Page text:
“‘Of course you’ve never been married,’ she said, putting me in my place among the rows of excellent women.”*

From: Sanditon (1817), the unfinished novel by Jane Austen:

“…such excellent useful women and have so much energy of character that where any good is to be done, they force themselves on exertions…I told you my sisters were excellent women, Miss Heywood.”

*From: Excellent Women (1952), by Barbara Pym:

“…No, I’m afraid not. She told me that she never went to church.”

‘I hope you were able to say a word, Mildred,’ said Julian, fixing me with what I privately called his ‘burning’ look. ‘We shall rely on you to do something there.’

‘Oh, I don’t suppose I shall see anything of her except at the dustbins,’ I said lightly.

‘Perhaps her husband will come to church. Naval officers are often religious, I believe.’

They that go down to the sea in ships: and occupy their business in great waters; These men see the works of the Lord: and His wonders in the deep,’ Julian said, half to himself.

I did not like to spoil the beauty of the words by pointing out that as far as we knew Rockingham Napier had spent most of his service arranging the Admiral’s social life. Of course he might very well have seen the works of the Lord and His wonders in the deep…

…Later, as I lay in bed, I found myself thinking about Mrs Napier and the man I had seen with her. Was he perhaps a fellow anthropologist? I could still hear their voices in the room underneath me, raised almost as if they were quarrelling. I began to wonder about Rockingham Napier, when he would come and what he would be like. Cooking, Victorian glass paper-weights, charm . .. and then there was the naval element. He might arrive with a parrot in a cage. I suppose that, apart from encounters on the stairs, we should probably see very little of each other. Of course there might be some embarrassment about the sharing of the bathroom, but I must try to conquer it. I should certainly have my bath early so as to avoid clashing. I might perhaps buy myself a new and more becoming dressing-gown, one that I wouldn’t mind being seen in, something long and warm in a rich colour … I must have dropped off to sleep at this point, for the next thing I knew was that I had been woken up by the sound of the front door banging. I switched on the light and saw that it was ten minutes to one. I hoped the Napiers were not going to keep late hours and have noisy parties. Perhaps I was getting spinsterish and ‘set’ in my ways, but I was irritated at having been woken. I stretched out my hand towards the little bookshelf where I kept cookery and devotional books, the most comforting bedside reading. My hand might have chosen Religio Medici, but I was rather glad that it had picked out Chinese Cookery and I was soon soothed into drowsiness.”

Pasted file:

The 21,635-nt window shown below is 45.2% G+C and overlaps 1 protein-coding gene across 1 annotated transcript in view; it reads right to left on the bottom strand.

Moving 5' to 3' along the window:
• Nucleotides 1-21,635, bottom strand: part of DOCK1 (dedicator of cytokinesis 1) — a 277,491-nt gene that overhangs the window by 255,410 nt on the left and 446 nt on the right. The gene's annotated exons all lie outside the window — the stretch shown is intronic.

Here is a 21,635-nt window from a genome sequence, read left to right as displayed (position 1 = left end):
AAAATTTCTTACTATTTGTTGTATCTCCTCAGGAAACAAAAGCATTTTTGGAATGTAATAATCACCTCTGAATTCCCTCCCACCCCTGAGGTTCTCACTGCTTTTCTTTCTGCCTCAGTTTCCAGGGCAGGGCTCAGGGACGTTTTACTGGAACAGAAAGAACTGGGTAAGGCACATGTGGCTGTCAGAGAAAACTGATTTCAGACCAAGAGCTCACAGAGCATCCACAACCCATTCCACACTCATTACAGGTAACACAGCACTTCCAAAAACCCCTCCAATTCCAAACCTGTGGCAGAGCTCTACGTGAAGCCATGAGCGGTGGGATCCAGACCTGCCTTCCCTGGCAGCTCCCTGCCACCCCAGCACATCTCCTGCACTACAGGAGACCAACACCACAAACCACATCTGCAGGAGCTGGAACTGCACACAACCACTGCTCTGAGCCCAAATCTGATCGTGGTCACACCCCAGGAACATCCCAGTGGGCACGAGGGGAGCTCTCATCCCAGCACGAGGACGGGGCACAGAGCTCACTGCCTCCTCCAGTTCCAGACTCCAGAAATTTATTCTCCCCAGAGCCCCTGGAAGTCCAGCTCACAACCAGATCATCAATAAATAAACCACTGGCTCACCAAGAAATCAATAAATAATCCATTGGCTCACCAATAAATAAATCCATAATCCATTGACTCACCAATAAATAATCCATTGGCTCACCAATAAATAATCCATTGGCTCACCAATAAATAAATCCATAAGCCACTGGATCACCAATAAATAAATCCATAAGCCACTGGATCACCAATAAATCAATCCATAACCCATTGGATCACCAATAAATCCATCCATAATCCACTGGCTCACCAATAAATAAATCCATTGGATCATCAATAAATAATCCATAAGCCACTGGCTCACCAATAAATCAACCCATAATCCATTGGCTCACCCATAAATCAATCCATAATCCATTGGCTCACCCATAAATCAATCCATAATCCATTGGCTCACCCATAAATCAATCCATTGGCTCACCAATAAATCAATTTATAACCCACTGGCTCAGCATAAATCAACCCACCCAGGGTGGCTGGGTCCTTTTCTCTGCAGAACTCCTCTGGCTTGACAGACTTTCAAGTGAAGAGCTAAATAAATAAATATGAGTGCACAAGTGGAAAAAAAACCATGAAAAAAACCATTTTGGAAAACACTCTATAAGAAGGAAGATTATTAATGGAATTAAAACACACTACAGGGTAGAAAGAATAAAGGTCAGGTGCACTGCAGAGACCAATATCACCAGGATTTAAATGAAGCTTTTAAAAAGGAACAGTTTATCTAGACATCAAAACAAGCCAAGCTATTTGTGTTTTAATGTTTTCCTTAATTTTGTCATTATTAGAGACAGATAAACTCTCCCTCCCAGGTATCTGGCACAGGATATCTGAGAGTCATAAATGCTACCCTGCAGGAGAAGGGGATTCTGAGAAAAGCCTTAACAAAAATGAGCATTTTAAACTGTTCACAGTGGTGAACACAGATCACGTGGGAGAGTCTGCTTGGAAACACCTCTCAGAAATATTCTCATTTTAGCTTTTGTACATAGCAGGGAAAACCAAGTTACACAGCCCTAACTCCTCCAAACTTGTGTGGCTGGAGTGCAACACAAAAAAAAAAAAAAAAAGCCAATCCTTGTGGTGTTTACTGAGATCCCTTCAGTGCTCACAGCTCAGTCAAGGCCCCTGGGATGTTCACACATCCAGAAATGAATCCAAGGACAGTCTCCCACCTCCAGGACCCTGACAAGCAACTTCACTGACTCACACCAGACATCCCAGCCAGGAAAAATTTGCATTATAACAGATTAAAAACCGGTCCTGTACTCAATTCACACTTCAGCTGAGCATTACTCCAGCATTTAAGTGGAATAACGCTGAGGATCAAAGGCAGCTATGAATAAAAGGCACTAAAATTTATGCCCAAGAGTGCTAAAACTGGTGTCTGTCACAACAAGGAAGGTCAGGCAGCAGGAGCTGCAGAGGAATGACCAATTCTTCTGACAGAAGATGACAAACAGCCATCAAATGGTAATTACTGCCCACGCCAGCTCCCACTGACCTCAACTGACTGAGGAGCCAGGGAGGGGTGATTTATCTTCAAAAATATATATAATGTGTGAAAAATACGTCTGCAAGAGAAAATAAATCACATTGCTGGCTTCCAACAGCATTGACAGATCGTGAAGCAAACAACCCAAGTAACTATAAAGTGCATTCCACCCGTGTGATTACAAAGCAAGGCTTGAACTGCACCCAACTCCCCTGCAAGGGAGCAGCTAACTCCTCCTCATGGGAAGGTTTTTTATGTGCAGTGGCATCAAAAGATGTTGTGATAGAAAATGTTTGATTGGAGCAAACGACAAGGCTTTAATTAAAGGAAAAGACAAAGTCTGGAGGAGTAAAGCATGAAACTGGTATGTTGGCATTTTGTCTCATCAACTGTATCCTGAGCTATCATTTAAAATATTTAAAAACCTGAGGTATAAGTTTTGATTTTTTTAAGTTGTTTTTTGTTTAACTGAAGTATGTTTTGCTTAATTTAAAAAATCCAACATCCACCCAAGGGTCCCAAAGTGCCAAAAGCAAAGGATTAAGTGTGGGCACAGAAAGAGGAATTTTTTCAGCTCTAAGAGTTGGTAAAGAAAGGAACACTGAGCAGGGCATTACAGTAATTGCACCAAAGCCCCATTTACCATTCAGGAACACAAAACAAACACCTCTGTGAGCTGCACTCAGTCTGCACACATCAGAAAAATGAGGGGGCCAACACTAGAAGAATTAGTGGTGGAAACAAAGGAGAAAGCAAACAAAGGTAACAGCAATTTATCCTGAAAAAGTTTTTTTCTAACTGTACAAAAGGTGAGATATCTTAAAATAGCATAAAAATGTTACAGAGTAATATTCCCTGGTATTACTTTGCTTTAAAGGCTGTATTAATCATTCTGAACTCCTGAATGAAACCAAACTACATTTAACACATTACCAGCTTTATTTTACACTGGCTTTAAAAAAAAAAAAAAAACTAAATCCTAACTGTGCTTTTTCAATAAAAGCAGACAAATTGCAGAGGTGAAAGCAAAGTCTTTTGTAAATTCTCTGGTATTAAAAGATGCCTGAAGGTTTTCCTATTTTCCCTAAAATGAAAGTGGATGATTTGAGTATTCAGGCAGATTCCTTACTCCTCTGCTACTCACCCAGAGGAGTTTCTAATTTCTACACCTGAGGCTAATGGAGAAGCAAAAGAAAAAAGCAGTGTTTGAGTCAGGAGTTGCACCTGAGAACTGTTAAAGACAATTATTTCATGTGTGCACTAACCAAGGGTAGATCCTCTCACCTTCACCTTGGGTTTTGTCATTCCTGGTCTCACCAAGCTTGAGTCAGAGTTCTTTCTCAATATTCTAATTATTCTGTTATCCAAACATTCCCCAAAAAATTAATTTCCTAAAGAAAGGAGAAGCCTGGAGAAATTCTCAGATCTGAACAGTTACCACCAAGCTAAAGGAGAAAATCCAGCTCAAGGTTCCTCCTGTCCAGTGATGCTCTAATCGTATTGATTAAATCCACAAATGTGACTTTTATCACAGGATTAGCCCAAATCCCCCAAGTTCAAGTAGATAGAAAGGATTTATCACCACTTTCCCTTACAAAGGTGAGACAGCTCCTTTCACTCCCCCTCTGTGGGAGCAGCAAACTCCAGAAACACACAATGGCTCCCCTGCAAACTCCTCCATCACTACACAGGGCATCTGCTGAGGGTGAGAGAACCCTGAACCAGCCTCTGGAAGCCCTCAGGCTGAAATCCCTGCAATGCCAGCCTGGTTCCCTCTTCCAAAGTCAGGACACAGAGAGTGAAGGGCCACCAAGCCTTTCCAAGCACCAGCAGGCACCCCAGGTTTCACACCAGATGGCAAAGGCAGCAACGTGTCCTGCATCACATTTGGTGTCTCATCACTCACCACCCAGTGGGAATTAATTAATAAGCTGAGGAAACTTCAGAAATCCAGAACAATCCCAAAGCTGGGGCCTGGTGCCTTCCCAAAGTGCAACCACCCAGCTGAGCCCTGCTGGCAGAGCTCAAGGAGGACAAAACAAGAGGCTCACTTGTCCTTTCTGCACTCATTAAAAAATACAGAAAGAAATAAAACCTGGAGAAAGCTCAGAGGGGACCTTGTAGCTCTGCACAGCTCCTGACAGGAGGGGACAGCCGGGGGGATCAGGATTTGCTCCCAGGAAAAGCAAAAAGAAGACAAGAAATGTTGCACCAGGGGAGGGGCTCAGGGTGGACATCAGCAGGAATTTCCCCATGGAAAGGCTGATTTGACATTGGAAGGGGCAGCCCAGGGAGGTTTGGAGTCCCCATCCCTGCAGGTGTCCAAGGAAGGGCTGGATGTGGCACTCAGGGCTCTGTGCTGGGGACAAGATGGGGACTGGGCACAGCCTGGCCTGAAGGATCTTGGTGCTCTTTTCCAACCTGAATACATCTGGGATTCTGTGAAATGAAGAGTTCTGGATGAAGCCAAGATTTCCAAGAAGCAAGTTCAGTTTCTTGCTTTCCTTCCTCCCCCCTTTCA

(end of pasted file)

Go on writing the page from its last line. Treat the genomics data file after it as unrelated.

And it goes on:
From Wikipedia:

“Dorothy L. Sayers in her novel Gaudy Night has Harriet Vane discover that Peter Wimsey is reading Religio Medici. It helps her better understand his character and motivations.

Patricia Highsmith’s novel Strangers on a Train references a morocco-bound copy of the work, and Guy reflects on his favorite passages.”

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